Those who "Sleep" and "Lie" in "Safe in their Alabaster Chambers"
One of the important differences between the 1859 and 1861 versions of Emily Dickinson's "Safe in their Alabaster Chambers" is in the first stanzas of each version. In the 1859 version, we read, "Sleep the meek members of the Resurrection." Dickinson makes a seemingly minor word choice alteration in the 1861 version: "Lie the meek members of the Resurrection." From a poetic standpoint, the variation is not meaningful. From a religious perspective, however, the choice may reflect Dickinson's very different view of the fate of those who await resurrection.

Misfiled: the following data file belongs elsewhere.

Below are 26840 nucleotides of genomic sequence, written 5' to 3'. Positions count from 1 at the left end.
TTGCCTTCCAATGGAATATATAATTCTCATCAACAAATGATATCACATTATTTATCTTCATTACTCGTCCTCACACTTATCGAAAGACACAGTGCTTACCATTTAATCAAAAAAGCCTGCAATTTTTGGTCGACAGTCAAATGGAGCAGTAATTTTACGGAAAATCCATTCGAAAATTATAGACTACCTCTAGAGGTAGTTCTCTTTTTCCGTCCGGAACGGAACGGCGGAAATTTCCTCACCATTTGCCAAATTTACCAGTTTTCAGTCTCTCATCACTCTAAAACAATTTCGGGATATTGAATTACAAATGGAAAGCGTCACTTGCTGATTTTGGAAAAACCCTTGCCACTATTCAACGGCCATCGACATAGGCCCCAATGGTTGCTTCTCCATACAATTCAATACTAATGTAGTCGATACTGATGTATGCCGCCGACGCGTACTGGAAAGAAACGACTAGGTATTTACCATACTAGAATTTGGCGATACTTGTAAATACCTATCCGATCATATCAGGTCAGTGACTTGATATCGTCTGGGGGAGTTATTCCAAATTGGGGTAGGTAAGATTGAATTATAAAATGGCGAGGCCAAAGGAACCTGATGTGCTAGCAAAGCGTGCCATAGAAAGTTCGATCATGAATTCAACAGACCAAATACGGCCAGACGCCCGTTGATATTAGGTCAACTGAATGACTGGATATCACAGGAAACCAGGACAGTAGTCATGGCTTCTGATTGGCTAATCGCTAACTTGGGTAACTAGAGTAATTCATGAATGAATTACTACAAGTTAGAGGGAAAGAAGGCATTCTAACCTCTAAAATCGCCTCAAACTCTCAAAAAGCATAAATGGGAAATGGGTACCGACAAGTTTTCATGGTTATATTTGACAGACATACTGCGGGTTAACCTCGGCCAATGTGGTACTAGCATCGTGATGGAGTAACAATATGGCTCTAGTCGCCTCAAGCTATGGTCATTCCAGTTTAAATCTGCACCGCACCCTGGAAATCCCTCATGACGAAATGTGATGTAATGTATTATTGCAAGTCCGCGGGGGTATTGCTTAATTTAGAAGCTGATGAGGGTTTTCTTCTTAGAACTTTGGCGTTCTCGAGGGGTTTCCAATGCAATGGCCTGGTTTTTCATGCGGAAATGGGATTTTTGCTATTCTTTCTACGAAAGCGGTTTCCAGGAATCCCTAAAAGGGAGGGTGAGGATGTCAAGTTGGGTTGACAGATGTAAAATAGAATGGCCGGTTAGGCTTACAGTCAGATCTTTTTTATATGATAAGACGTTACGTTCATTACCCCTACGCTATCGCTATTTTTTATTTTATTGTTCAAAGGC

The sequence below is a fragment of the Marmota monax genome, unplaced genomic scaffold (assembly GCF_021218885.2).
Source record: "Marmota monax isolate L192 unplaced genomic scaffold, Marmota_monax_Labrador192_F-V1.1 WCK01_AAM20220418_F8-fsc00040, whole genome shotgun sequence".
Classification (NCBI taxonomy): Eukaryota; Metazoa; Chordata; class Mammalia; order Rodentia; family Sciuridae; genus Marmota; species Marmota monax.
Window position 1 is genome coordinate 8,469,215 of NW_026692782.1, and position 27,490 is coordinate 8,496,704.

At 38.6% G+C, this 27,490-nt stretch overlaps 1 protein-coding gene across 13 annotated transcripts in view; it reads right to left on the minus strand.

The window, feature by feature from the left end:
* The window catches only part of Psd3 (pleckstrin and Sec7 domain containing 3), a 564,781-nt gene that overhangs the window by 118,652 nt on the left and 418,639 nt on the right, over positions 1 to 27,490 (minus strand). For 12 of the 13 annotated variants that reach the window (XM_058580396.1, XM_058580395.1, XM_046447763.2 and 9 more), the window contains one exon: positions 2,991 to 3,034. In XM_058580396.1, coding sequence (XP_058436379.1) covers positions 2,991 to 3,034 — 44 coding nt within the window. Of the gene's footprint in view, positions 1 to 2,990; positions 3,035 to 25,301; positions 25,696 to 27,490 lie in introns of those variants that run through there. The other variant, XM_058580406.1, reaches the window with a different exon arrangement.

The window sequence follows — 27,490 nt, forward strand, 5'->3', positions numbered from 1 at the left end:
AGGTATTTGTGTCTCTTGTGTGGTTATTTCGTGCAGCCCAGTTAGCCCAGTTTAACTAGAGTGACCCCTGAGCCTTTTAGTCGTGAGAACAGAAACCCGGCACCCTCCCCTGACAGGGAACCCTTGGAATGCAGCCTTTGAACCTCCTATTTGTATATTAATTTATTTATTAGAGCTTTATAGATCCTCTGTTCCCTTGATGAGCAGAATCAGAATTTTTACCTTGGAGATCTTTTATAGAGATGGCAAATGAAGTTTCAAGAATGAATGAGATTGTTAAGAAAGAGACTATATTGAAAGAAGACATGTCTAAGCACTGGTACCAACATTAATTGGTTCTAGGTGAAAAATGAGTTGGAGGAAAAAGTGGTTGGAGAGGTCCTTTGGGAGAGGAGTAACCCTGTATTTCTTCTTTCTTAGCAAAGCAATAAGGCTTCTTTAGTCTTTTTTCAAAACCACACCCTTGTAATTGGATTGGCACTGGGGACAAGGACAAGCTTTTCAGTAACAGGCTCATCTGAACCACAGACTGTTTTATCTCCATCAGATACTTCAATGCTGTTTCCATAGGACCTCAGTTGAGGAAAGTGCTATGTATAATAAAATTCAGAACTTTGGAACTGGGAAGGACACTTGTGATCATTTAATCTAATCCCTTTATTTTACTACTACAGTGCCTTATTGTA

In conventional Christian ideology, those who have died are merely asleep as they wait for the certain coming of Christ and their resurrection. The words asleep and lie in this context carry very different connotations: those who are asleep can be presumed to be awakened, but those who lie, a word that carries no such connotation, are simply in situ, in a fixed position and not necessarily in a posture to be awakened. The question, of course, is, "Did Dickinson make this change for a reason connected to her perceptions of a conventional Christian belief system?" Although we cannot know with certainty that the difference between asleep and lie is meaningful, such a change is consistent with Dickinson's skeptical view of conventional 19thC. Christianity. Given other changes in the 1861 version--the exclamation point at the end of "Rafter of Satin--And Roof of Stone!"--which could imply the finality of death, Dickinson's change to lie might also be a signal that the meek members may be waiting for a resurrection that never arrives.